Like millions of others I ploughed through the Harry Potter books when they came out. Over the last couple of years I’ve been re-reading them more slowly with OMB (and I mean SLOOOOWLY – it took us the best part of six months to get through The Order of the Phoenix and I’m resisting OMB’s requests to move on to the next one until we’ve read some other books). At the first time of reading my general feeling was that the stories were fun, albeit basically a rehash of the genre of boarding school stories (Quidditch instead of hockey/lacrosse/football, Runes instead of Latin, and so on). On re-reading, they seem a lot more clunkily written than I remembered. Partly this is because they have clearly not been written to be read out – there are some very ungainly long sentences. Partly it is because of the rather limited range of vocabulary even for a children’s book – how many times each book does Harry respond “dully”? OK, that might be a reasonable reflection of how surly teenagers interact with the world, but it becomes a little dull reading the same adverb over and over! Most of all I think it is because I’d sort of missed how unlikeable Harry himself often is. Although that might be an unintended strength of the books in that it has made Snape less of a comedy semi-villain when you can see that he has ample reasons for disliking Harry both because of his father and because of what he is actually like. Anyway, none of this has stopped the books being immensely successful and popular, not least with OMB. But, as usual, I digress, this is after all meant to be about The Casual Vacancy.
– OMB dressed up as Harry Potter for World Book Day (broomstick upside down to stop Fluffy trying to eat it, again)
The Casual Vacancy is JK Rowling’s first novel for an adult readership (leaving aside her pseudonymous foray into crime fiction). I came to it with relatively low expectations, not only because the writing in the Harry Potter books has started to grate but also because of its subject matter. The main plot of the book centres on a Parish Council by-election occasioned by the sudden and early death of a councillor in a small rural town, Barry Fairbrother. Just as Rowling has managed to be irritating when talking about the Potter books (the unnecessary revelation that Dumbledore was gay, the recent public musing about whether Harry should have married Hermione) she has also been irritatingly outspoken politically. So, I had some sense of trepidation that the book could end up being a shrill polemic.
However, I was pleased to find that the book was both far better written and more sensitively nuanced than I was expecting. One of the good things about the Potter stories is the way in which the characters are drawn (even if “dully” at times!) and this comes through in the very large cast of The Casual Vacancy. Perhaps unsurprisingly for someone who had spent a long time immersed in the fictional lives of children, the teenage characters are particularly well portrayed. Stuart “Fats” Wall has been given a good mix of certainty and cynicism which point to how Harry could have been written and which ring true. Some of the other characters are grotesques, in particular, the obese, pompous and repugnant Howard Mollison and his smug son, but believable ones. And the portrayal of the Weedon family and their interactions with social services manages to avoid unnecessary mawkishness while bringing up an unexpected but believable childish sentimentality from the most debauched and debased. Those social services and other “do-gooders” are also drawn well, they aren’t described as heroes and saviours but also seen as having limited ability (and in some cases, desire) to do well by people and it is clearly recognised that the default position of the people they are meant to be helping is distrust and fear.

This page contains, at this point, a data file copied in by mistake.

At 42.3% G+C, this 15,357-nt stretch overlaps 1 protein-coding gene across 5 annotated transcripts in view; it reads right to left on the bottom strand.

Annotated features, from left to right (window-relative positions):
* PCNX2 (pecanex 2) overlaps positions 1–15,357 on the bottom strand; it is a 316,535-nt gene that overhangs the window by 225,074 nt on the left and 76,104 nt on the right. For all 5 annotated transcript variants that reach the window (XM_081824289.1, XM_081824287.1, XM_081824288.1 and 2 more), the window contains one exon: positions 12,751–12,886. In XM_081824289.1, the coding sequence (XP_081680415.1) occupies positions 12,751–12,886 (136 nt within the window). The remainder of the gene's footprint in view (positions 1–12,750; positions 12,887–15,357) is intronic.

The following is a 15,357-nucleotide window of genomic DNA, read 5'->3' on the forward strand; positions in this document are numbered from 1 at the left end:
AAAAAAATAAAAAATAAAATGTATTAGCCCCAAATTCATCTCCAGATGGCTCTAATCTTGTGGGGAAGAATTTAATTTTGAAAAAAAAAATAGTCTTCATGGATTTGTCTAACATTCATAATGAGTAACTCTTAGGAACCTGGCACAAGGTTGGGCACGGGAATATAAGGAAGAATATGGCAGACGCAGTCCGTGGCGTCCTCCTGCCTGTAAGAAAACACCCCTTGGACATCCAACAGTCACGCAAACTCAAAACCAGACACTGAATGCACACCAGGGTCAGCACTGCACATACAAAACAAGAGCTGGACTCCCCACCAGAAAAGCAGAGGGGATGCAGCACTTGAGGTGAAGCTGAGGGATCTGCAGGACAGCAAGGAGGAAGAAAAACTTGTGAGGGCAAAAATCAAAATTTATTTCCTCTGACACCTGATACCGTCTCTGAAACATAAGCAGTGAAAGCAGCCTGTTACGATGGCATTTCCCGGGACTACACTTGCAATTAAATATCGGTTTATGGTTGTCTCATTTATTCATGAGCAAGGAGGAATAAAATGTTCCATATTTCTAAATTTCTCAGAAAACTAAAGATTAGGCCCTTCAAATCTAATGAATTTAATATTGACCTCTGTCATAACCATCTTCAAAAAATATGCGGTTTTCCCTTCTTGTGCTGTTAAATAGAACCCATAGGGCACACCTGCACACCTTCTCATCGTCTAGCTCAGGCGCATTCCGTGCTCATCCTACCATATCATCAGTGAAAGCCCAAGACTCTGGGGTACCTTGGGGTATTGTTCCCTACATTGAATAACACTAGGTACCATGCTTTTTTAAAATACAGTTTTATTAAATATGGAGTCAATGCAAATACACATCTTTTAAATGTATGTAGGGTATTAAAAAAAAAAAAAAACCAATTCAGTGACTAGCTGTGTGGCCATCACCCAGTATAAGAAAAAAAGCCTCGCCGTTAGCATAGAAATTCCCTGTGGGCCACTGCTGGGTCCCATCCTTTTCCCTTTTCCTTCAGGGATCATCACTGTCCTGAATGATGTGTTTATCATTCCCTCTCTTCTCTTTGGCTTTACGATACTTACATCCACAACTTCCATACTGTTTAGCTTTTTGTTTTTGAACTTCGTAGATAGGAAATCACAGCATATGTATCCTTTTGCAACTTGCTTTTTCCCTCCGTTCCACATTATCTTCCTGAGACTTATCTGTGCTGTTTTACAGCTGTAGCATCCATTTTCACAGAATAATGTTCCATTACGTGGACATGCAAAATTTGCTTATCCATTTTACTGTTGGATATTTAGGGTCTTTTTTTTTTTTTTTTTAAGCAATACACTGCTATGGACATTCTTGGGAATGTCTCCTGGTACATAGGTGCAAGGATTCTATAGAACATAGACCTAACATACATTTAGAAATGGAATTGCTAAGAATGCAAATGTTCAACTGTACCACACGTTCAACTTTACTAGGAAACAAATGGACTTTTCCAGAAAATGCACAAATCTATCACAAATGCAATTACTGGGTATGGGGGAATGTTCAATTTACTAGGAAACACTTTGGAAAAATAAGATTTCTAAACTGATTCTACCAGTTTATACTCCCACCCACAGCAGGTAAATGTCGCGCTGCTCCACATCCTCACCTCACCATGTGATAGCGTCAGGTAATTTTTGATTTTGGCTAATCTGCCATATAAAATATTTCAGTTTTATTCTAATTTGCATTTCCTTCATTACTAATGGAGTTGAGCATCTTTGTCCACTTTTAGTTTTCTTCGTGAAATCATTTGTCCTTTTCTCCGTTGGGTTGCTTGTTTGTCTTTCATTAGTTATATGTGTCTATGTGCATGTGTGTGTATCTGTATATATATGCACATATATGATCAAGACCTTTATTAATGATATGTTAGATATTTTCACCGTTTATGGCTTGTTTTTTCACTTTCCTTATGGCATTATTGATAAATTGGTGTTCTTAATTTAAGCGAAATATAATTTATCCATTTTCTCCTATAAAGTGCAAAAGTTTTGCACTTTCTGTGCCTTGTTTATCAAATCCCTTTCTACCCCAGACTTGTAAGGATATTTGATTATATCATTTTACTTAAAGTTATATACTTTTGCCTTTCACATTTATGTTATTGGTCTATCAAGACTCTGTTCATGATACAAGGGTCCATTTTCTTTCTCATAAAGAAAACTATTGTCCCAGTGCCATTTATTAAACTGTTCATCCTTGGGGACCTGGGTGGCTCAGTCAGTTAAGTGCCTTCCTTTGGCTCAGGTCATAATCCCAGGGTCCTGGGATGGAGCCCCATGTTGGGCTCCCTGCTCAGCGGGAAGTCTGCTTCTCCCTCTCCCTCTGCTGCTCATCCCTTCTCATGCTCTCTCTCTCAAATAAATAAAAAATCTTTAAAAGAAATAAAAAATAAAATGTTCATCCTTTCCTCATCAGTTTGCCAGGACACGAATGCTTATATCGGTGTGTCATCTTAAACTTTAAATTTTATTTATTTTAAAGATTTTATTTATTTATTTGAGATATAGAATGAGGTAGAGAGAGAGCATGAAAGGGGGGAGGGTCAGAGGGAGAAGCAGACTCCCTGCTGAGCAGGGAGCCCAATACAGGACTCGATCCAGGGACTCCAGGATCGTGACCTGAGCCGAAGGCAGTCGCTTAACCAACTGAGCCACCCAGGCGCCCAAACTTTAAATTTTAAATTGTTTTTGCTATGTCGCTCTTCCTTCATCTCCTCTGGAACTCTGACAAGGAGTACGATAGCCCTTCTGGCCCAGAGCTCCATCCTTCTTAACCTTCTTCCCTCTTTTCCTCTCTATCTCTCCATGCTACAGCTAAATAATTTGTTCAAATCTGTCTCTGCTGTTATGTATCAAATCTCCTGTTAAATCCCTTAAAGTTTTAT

The plot of the book is as convoluted as you would expect (and rattles along), but the striking difference between it and the Potter books is that it is much more ambiguous about where it is going and what we should make of where it ends. It ends with disaster for several families and yet also optimism for some of them while giving a sense that nothing very much ultimately changed in the town. There is perhaps some parallel to the epilogue to the Harry Potter stories, but here, instead of deflating what came before (SPOILER – “what, Harry becomes a middle aged civil servant with a wife and kids, as do all his friends with whom he spent his teenage years fighting the most evil wizards ever?”) it shows how resilient and resistant the world can be to change even if change is really needed. Whether that is a good or a bad thing is left up to the reader to decide – as a reader you really want it to work out for some of the characters and for others to be roundly defeated, but you also know when things don’t turn out that way that if they had the book would have been unbelievable. It leaves you with the question of how might things be changed and the knowledge that that is a question with no easy answer.